But few stock strategists on Wall Street expect stocks to repeat their good fortune, despite CFRA research that shows stocks have posted average gains of 5.1% in the final six months of the year after rising 7% to 12% in the first half.
“The market has run as far as it is gonna run,” says Brian Nick, chief investment strategist at TIAA Investments.
Scott Wren, senior global equity strategist at Wells Fargo Investment Institute, expects stocks to suffer “modest” declines the rest of 2017.
Jonathan Golub of RBC Capital Markets, the street’s biggest bull, says he thinks the market will be 6% or 7% higher at years-end, driven by an economy that’s in little danger of recession.
Still, the market’s success has raised the hurdles it faces. Key market drivers early in 2017 are unlikely to provide as big a tailwind.
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The market’s main obstacles include:
►Disappointing data. It’s possible that the best economic numbers of 2017 might already be behind us.
Investors, says Stone, have likely already seen the best quarter of corporate profit growth in the first three months of 2017, when earnings increased 15.3%. Analysts see profit growth slowing to 7.9% in the April-thru-June quarter, earnings-tracker Thomson Reuters says.
The U.S. economy could also disappoint. GDP, which was expected to pick up sharply after 1.4% growth in the first quarter, hasn’t reaccelerated as hoped. Second-quarter growth is now tracking at 1.9%, Barclays says, less than forecast.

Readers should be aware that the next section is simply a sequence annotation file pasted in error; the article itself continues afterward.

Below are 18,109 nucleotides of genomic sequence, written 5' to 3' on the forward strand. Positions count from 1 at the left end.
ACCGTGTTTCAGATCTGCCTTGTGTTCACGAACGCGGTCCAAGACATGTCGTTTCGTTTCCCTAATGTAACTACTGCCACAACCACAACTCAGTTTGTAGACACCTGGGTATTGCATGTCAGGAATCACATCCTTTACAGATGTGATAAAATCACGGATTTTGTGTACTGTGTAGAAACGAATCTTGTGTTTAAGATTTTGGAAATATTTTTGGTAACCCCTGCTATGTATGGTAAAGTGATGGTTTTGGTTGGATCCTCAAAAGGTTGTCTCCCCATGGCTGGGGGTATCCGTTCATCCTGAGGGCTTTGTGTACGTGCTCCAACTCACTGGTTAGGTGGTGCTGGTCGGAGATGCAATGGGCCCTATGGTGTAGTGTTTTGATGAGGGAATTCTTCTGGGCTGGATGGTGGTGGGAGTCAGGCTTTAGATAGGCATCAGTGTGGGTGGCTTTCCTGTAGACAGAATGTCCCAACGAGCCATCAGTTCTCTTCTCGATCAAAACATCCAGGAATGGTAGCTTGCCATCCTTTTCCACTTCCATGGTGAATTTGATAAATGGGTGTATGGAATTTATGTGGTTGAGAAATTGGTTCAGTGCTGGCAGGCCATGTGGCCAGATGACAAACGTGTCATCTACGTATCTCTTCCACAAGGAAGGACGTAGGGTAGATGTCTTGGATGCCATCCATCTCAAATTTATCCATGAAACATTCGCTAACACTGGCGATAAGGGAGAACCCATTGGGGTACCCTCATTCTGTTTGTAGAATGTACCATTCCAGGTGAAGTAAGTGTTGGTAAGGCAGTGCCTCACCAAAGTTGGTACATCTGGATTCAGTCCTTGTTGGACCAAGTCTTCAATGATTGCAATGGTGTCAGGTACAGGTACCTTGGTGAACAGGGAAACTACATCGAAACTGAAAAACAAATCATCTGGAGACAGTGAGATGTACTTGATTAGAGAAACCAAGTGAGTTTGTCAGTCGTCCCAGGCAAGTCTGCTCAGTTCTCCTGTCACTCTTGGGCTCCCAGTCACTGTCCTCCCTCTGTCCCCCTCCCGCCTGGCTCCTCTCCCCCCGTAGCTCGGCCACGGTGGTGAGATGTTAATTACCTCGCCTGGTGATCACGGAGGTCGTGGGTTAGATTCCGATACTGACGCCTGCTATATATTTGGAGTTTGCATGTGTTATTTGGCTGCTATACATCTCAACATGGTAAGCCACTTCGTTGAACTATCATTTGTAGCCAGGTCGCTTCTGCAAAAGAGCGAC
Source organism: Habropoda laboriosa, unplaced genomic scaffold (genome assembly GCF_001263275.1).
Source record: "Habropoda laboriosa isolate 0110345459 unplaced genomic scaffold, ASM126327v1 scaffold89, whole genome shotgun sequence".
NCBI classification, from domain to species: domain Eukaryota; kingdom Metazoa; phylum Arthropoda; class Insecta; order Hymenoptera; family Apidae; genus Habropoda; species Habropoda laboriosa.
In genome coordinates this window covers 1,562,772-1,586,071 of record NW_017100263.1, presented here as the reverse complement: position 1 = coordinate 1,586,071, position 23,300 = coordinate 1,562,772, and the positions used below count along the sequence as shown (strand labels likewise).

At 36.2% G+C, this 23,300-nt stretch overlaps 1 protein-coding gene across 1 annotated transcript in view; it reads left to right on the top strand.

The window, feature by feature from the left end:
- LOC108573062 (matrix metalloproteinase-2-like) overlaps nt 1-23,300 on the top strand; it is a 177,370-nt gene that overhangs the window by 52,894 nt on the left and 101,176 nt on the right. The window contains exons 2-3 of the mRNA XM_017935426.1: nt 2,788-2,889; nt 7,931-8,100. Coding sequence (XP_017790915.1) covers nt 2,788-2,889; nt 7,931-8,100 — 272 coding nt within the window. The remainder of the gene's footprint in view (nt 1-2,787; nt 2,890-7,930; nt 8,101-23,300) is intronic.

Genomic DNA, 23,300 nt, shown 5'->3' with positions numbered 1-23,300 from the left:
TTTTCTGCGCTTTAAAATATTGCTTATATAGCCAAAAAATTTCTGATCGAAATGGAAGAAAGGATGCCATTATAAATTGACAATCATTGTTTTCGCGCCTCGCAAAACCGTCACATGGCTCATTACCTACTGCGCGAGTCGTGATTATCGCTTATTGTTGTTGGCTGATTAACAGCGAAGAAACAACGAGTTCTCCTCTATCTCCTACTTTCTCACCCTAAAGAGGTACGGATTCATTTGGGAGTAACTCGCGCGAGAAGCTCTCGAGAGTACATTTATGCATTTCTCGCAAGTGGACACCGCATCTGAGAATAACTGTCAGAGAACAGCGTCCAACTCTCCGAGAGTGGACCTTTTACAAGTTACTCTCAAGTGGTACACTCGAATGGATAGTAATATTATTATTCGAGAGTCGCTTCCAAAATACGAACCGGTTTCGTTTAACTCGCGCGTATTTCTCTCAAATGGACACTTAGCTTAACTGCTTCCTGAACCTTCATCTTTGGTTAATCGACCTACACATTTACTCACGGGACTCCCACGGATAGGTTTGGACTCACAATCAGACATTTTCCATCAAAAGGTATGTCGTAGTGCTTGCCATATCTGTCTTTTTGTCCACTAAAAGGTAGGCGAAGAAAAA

“U.S. data has been kind of ugly lately,” says TIAA’s Nick. “We need to see numbers come back because we need the growth outlook to be vindicated.”
The good news? Nothing in the data suggests the U.S. will “tip into recession,” Stone says. And that’s key as recessions typically are the cause of severe stock market declines.
No recession means higher stock prices, says Golub. “People are struggling with the fact the economy is pretty blah,” he says. “But blah is great,” since markets only fall part when you have a recession.
►Pricey shares. The market’s big gains this year have pushed the S&P 500’s valuation up.
“Prices are stretched,” says Well Fargo’s Wren.
With stocks no longer cheap, it will take a stronger economic rebound to make stocks attractive.
► Fed fears. The U.S. central bank seems poised to boost short-term interest rates a third time in 2017 and to start paring back its $4 trillion-plus bond portfolio later this year despite weak inflation data and a recent spate of soft data. Both Fed moves mean less stimulus for the economy and markets.
There’s another problem: Investors don’t think the Fed will be as aggressive as they say. That disconnect could be a problem for stocks if they are wrong.
“The market and Fed are playing a game of chicken,” says Michael Arone, chief investment strategist at State Street Global Advisors. “Something has to give.”
► Policy gridlock. The outlook is also clouded by uncertainty that Trump will get his stimulus agenda passed. Big tax cuts for corporations, which would boost profits, are what Wall Street wants. But if that tax policy stalls or is pushed out to 2018, it would lead to disappointment.